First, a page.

When Mr. Bourdain visits Gaza, he speaks with a young Palestinian woman who tells him about the challenges of fishing—that Palestinians are shot at by Israelis if they travel too far from the coast and risk having their boats, and livelihoods, destroyed. He does not reveal that Gaza is ruled by Hamas, with its genocidal charter against Israel, its honor killings against young Palestinian women, and its murder of homosexuals who are falsely accused of collaborating with Israel. He also fails to reveal that bombs and bullets are regularly smuggled into Gaza and are employed to terrorize the Israeli population.
In narrating a visit to Israeli settlement Eli, Mr. Bourdain remarks that “half a million [Jewish] settlers have moved here, all in contravention of international law … Though, in effect, it seems to make little difference.” Mr. Bourdain also states that “Eighty-five percent of [the separation wall] is in Palestinian territory.” One of his guests on the special tells Mr. Bourdain that “No, [it’s not a fence,] it’s a big wall. It’s ugly. It’s really ugly. You can see it, it’s not far away from here.”
But Mr. Bourdain does not reveal that 95 percent of the security barrier’s length is fence, not wall. Not to mention that the barrier was erected only after more than 1,000 Israelis were blown to smithereens on buses and in coffee houses. Mr. Bourdain also does not reveal that the wall portions of the barrier are located primarily in residential areas to block snipers from firing on Israelis from the upper floors of buildings. More importantly, since the construction of the security barrier, suicide bombings have virtually ended.
Anti-Semitism and anti-Israel hatred has reached the music industry as well. In 2010, singer-songwriter Elvis Costello cancelled two summer performances in Israel because, as he said, it was “a matter of instinct and conscience” to protest Israel’s treatment of its Palestinian population.
Stevie Wonder, too, decided not to perform in Los Angeles at the gala benefit for Friends of the Israel Defense in December 2012. “I am and have always been against war, any war, anywhere,” he said.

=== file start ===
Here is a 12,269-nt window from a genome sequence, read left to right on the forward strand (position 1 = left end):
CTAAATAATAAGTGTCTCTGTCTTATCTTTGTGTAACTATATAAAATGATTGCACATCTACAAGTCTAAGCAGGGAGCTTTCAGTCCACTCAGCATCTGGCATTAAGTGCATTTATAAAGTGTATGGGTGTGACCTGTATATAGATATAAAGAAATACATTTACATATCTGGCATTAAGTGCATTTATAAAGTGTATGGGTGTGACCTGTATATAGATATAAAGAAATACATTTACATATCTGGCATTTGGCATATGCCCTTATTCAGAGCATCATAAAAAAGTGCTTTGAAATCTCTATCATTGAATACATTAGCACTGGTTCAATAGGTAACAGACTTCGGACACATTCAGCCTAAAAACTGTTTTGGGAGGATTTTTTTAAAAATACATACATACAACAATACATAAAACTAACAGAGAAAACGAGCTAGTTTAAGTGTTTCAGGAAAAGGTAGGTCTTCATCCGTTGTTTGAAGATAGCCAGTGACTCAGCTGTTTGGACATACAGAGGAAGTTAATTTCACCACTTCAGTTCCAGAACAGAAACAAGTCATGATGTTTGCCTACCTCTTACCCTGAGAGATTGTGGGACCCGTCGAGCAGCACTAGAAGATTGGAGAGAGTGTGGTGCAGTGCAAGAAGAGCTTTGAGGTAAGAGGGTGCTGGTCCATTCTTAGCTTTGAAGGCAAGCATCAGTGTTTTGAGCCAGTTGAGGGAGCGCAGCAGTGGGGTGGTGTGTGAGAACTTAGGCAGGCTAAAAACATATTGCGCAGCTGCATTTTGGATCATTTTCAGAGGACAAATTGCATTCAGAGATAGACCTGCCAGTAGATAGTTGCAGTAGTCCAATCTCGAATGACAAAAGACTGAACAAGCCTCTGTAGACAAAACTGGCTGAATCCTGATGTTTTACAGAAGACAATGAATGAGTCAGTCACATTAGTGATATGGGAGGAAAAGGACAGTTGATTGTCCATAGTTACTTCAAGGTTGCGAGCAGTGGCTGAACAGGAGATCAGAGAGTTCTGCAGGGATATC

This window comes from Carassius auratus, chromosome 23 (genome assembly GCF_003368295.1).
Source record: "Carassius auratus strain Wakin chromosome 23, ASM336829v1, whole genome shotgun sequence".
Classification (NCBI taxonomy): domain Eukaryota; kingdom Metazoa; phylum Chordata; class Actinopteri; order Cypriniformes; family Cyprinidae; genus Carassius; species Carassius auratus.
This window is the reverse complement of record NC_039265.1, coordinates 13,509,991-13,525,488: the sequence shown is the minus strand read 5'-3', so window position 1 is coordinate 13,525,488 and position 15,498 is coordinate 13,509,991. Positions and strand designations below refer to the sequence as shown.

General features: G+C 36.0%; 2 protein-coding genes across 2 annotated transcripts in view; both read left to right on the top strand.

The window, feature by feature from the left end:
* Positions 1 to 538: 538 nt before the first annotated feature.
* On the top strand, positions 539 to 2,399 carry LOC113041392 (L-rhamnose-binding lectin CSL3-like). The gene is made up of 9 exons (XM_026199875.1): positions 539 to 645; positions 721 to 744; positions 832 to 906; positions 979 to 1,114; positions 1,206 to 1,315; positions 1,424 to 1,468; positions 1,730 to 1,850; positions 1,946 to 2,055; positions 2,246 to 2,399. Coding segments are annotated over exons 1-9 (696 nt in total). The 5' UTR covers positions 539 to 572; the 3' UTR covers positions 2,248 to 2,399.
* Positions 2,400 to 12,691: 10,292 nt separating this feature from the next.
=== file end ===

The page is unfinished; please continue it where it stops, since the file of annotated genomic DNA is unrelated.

But worst of all among the anti-Israel mouthpieces celebrities is Roger Waters, former front man of Pink Floyd, who branded Israel a “racist apartheid” regime in an interview with CounterPunch two weeks ago. He went on to accuse Israel of practicing “ethnic cleansing,” even going so far as to compare Israel to the Nazi regime, claiming the “…parallels with what went on in the ’30s in Germany are so crushingly obvious,” only “this time it’s the Palestinian People being murdered.”
Last week I responded to Waters’s incendiary statements here in The New York Observer. Waters’s response to me was that the onus was actually on me to refute such statements, stating in The Guardian that, “If Rabbi Boteach can make a case for the Israel government’s policies, I look forward to hearing it.”
I would welcome the opportunity to debate not only Waters, but all of the anti-Israel celebrities who hold Israel to an impossible standard, who believe it has no right to self-defense, and use their prominence as an opportunity to denigrate the sole democracy in the Middle East.
Rabbi Shmuley Boteach, whom The Washington Post calls “the most famous Rabbi in America,” will shortly publish Kosher Lust: Love is Not the Answer. Follow him on Twitter @RabbiShmuley. Like Rabbi Shmuley’s Facebook page.